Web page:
- Jury duty leave
- Military leave
- Voting time leave
- Sick leave (for State employees)
- Annual and holiday leave (for State employees)
Family and medical leave
The federal Family and Medical Leave Act (FMLA) provides eligible Wyoming employees up to 12 weeks of unpaid leave in case of medical emergencies.
Some types of events that may qualify an employee for family and medical leave include:
- Childbirth and care for a newborn
- Adoption or taking in a foster child
- A serious health issue that prevents the employee from working
- A family member with a serious health issue
As for the basic requirements the employees need to fulfill to be eligible for this type of leave, federal law requires that the employee must have:
- Worked for the same employer for at least 12 months prior to requesting the leave, and
- Worked at least 1,250 hours in those 12 months.
Jury duty leave
No employer in Wyoming can legally threaten, discipline, or discharge an employee who chooses to attend jury duty during work hours.
Provided that any offenses to this rule are brought to court within 6 months, employers may be liable for up to $1,000 dollars in damages for each violation.
All members of the uniformed services are eligible for unpaid military leave under the federal Uniformed Services Employment and Reemployment Rights Act (USERRA) law.
This law allows employees to leave for deployment, and be reinstated to their position once they return.
However, they must meet the following conditions:
- The employee must provide a notice of their military service to the employer,
- The total time spent in active military service must remain under 5 years,
- The military discharge cannot be dishonorable or disqualifying, and
- The return to work must be timely.
Additionally, the employee is entitled to keeping all the benefits, as well as the level of seniority they held prior to the deployment.
Voting time leave
Wyoming employers are required to provide 1 hour of voting time leave to their employees without loss of pay.
This rule does not apply to employees who have at least 3 consecutive hours off duty while the polls are open.
Sick leave (for State employees)
Wyoming public employees can accrue sick leave at the rate of 8 hours per month, amounting to 12 days per year.
Additionally, sick leave can be carried over from year-to-year, with no upper limit to the amount of accrued hours.
Annual and holiday leave (for State employees)
Full-time State employees receive accrued annual leave at different rates, in accordance with the number of months served:
Monthly hours earned
229 or more months
Any unused annual leave can be carried over from one year to the next, as long as it does not exceed the following carry-over maximum:
240 hours (30 days)
288 hours (36 days)
336 hours (42 days)
229 or more months
384 (48 days)
Additionally, employees are entitled to holiday leave on 9 national holidays:
- New Year's Day — January 1
- Martin Luther King, Jr. Day (Wyoming Equality Day) — third Monday in January
- President's Day — third Monday in February
- Memorial Day — last Monday in May
- Independence Day — July 4
- Labor Day — first Monday in September
- Veteran's Day — November 11
- Thanksgiving Day — fourth Thursday in November
- Christmas Day — December 25
If the holiday falls on a Sunday, public offices will be closed on the next day.
Wyoming non-required leave
Moving on, we have the types of leave not required by Wyoming law, unless otherwise specified in the contract between employer and employee:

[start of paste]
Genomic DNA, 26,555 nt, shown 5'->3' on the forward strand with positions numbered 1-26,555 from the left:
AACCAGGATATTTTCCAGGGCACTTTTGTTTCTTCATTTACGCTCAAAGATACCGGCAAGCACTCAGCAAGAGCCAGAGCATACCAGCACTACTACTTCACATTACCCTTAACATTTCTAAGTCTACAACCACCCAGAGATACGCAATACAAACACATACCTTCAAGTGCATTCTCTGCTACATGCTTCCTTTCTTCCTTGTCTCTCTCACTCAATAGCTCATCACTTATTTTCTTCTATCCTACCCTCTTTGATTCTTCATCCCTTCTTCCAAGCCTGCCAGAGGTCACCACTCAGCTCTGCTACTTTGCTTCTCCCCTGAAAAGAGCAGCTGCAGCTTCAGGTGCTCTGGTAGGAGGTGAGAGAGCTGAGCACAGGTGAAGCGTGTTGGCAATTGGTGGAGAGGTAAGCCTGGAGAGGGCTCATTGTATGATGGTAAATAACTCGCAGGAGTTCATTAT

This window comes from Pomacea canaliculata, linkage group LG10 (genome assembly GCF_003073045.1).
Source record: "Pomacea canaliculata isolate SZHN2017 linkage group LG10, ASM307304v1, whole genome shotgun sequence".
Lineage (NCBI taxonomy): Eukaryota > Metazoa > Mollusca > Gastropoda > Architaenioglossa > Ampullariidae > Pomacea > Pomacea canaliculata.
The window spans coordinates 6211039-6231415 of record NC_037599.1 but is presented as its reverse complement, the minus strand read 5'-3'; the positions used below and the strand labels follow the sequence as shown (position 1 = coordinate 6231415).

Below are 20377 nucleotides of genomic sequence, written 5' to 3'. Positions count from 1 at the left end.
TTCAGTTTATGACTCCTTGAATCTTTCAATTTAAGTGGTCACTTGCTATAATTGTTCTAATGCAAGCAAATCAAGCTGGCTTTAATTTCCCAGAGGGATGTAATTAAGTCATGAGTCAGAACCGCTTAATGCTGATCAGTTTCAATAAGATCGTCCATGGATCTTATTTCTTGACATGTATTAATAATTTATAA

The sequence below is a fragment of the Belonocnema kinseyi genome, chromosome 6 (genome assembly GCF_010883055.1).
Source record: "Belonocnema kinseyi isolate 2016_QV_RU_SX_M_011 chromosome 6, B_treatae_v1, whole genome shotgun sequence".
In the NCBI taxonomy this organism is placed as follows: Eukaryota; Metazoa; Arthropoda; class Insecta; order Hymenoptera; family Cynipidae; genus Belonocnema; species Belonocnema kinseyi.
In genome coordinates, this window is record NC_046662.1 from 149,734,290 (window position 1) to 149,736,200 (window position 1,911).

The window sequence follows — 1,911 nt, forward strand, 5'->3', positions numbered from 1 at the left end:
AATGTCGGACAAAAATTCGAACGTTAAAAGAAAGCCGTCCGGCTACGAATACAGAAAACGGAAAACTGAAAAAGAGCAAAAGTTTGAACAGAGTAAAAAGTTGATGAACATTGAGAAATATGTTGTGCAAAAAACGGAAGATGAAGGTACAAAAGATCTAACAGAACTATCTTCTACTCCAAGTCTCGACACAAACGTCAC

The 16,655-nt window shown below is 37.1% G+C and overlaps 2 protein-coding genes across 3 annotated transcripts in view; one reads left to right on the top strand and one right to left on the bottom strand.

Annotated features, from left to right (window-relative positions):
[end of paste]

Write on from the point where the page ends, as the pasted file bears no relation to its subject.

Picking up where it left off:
- Sick leave (private employees)
- Bereavement leave
- Vacation, annual, and holiday leave (private employees)
Sick leave (private employees)
There are no regulations which would require private Wyoming employers to provide sick leave to their employees.
Neither private nor public employers in Wyoming are required to provide bereavement leave to their employees.
Vacation, annual, and holiday leave (private employees)
Private Wyoming employees are not entitled to vacation, annual, or holiday leave.
Child labor laws in Wyoming
Most working minors in Wyoming are subject to federal FLSA regulations.
To be exempt from federal provisions, and subject to Wyoming state ones, businesses must:
- Not ship or receive any goods across the Wyoming state border
- Have two or fewer employees
- Have a gross income of less than $500,000 in sales
- Operate on a cash-only basis
Wyoming state child labor laws regulate the working hours of minors this way:
- No minor can work more than 8 hours in any 12-hour period
- No minor can work before 5 a.m. and after 10 p.m. on days followed by a school day
- No minor can work before 5 a.m. and after midnight on days not followed by a school day
- Minors not enrolled in school can work for an 8-hour period between the hours of 5 a.m. and midnight
As opposed to the state regulations, federal regulations differentiate these two age categories when it comes to legal working hours for minors:
- Minors under 16, and
- Minors aged 16 and 17.
Wyoming labor laws for minors under the age of 16
Minors under the age of 16 can work the following hours:
- Anytime from 7 a.m. to 7 p.m. on school days
- Anytime from 7 a.m. to 9 p.m. while school is out of session
- No more than 3 hours on a school day
- No more than 18 hours in a week while school is in session
- No more than 8 hours on a non-school day
- No more than 40 hours in a week while school is out of session
Wyoming labor laws for minors aged 16 and 17
There are no particular laws concerned with working hours of minors aged 16 and 17.
Prohibited occupations for minors in Wyoming
Federal law also regulates occupations prohibited to minors, which are considered too dangerous for employees under 18 years old to perform.
In Wyoming, prohibited occupations and activities for minors are some of the following:
- Operating power-driven machinery
- Working in a confined space
- Operating a meat slicer
- Working in establishments that serve alcohol